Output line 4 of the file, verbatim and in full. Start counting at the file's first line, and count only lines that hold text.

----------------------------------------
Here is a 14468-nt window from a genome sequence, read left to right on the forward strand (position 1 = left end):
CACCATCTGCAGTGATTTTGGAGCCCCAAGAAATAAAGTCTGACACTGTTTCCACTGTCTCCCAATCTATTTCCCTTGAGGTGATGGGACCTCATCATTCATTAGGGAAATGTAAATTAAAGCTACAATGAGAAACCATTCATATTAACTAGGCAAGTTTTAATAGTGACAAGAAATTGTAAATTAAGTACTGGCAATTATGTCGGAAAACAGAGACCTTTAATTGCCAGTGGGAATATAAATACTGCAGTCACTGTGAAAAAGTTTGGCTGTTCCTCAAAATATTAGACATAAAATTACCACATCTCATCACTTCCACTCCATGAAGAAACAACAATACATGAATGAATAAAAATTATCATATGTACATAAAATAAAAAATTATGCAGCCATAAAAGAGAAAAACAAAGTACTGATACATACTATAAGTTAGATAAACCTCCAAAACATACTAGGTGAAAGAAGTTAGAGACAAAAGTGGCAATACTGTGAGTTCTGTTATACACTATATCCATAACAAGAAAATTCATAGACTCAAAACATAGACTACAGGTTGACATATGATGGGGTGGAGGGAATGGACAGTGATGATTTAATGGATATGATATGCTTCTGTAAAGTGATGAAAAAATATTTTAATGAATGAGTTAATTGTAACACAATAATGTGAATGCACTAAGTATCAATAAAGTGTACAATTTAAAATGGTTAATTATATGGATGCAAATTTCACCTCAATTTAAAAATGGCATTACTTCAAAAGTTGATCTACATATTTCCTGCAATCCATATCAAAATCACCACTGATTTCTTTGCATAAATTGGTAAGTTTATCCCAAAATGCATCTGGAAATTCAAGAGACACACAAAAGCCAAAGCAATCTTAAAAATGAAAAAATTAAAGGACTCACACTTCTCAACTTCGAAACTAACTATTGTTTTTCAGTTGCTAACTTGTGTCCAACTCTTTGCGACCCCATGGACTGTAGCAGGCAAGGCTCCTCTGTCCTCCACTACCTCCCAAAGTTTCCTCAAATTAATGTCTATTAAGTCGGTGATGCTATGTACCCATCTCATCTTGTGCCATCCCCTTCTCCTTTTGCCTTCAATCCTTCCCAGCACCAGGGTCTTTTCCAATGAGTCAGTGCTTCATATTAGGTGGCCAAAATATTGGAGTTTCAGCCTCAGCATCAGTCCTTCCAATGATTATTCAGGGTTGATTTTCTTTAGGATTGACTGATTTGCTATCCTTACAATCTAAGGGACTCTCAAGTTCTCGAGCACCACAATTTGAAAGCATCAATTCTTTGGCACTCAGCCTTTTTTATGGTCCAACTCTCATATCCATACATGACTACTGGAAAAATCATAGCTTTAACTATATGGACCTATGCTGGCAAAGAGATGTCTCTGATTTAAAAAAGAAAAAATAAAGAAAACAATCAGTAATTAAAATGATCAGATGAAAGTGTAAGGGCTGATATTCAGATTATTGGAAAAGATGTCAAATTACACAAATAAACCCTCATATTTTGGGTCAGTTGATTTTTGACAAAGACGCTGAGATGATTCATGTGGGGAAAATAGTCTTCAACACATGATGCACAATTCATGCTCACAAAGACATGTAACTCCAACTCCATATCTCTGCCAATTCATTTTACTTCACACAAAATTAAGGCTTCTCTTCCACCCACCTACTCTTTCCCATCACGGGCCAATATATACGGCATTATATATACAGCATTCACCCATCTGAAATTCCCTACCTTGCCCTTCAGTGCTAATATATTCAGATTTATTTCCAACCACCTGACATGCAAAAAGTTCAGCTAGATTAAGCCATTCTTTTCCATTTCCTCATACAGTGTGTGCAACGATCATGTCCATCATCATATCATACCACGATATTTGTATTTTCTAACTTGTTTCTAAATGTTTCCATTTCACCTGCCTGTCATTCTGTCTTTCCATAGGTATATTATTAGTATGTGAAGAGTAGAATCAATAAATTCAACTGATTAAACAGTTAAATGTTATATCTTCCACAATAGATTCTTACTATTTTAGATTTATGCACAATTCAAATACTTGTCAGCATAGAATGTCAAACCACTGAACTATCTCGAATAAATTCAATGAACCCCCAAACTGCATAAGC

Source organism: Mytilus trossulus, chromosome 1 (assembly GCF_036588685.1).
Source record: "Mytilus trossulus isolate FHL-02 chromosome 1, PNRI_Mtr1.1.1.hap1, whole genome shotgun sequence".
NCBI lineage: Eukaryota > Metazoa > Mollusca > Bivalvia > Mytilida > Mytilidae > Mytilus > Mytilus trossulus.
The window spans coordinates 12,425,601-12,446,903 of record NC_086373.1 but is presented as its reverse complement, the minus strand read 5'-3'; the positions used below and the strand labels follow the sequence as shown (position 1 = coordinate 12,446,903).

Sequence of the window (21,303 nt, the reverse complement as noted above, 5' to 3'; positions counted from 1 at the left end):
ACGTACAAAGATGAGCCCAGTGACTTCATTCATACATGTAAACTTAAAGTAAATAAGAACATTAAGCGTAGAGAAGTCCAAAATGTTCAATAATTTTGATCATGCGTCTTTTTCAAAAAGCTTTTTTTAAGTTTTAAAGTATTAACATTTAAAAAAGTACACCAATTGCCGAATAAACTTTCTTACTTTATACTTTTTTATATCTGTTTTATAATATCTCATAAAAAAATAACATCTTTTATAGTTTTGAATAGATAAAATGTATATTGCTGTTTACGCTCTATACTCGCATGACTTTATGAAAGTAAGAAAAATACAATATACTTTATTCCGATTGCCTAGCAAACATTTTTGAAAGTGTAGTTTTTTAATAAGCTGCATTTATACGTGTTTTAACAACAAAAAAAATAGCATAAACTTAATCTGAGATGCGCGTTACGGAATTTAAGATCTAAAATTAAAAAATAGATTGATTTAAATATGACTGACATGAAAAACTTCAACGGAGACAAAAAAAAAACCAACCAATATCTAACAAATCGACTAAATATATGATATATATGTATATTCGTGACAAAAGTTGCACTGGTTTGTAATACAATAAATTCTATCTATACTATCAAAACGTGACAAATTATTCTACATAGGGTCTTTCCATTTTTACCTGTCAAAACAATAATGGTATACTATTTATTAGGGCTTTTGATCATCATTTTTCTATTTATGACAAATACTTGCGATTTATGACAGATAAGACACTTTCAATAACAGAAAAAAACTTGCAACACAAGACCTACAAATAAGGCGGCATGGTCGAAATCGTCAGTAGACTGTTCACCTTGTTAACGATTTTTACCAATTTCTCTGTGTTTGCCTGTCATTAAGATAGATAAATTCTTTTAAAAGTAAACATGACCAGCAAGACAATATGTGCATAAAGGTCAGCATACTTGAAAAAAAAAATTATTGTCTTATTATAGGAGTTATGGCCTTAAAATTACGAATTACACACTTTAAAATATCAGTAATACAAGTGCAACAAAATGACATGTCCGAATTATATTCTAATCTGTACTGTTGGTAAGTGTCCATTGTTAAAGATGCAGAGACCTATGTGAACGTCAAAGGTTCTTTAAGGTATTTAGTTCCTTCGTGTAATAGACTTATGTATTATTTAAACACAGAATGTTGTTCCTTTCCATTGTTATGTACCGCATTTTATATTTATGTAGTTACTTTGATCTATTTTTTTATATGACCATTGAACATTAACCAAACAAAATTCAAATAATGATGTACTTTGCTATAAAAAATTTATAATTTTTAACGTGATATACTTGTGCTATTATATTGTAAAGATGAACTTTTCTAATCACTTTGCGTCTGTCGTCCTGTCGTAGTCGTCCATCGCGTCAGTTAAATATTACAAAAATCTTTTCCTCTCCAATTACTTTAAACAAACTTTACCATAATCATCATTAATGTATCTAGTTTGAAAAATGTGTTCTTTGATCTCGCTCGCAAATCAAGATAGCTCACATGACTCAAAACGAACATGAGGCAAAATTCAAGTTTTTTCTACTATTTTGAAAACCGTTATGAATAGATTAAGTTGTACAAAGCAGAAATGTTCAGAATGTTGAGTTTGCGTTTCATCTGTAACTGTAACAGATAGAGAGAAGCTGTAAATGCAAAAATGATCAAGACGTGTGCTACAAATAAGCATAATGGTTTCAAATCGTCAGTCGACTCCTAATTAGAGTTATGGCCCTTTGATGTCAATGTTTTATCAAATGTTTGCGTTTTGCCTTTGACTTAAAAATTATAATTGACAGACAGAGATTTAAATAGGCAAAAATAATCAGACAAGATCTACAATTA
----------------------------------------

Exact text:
Source record: "Mytilus trossulus isolate FHL-02 chromosome 1, PNRI_Mtr1.1.1.hap1, whole genome shotgun sequence".